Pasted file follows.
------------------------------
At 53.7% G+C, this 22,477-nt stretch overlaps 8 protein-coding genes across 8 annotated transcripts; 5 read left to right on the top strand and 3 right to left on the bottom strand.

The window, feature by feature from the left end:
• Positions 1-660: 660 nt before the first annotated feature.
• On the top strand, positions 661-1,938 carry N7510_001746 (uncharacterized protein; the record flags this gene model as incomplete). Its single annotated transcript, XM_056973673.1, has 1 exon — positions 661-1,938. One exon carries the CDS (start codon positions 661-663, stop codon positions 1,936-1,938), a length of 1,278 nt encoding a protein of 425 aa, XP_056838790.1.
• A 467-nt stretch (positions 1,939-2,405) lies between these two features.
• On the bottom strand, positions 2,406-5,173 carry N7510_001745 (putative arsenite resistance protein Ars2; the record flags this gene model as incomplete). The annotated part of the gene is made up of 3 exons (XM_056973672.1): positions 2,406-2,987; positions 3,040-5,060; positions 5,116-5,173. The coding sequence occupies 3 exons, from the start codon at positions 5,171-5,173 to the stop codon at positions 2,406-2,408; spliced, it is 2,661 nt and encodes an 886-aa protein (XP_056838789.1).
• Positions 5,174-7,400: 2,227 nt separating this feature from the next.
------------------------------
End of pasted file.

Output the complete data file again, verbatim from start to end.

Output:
At 53.7% G+C, this 22,477-nt stretch overlaps 8 protein-coding genes across 8 annotated transcripts; 5 read left to right on the top strand and 3 right to left on the bottom strand.

The window, feature by feature from the left end:
• Positions 1-660: 660 nt before the first annotated feature.
• On the top strand, positions 661-1,938 carry N7510_001746 (uncharacterized protein; the record flags this gene model as incomplete). Its single annotated transcript, XM_056973673.1, has 1 exon — positions 661-1,938. One exon carries the CDS (start codon positions 661-663, stop codon positions 1,936-1,938), a length of 1,278 nt encoding a protein of 425 aa, XP_056838790.1.
• A 467-nt stretch (positions 1,939-2,405) lies between these two features.
• On the bottom strand, positions 2,406-5,173 carry N7510_001745 (putative arsenite resistance protein Ars2; the record flags this gene model as incomplete). The annotated part of the gene is made up of 3 exons (XM_056973672.1): positions 2,406-2,987; positions 3,040-5,060; positions 5,116-5,173. The coding sequence occupies 3 exons, from the start codon at positions 5,171-5,173 to the stop codon at positions 2,406-2,408; spliced, it is 2,661 nt and encodes an 886-aa protein (XP_056838789.1).
• Positions 5,174-7,400: 2,227 nt separating this feature from the next.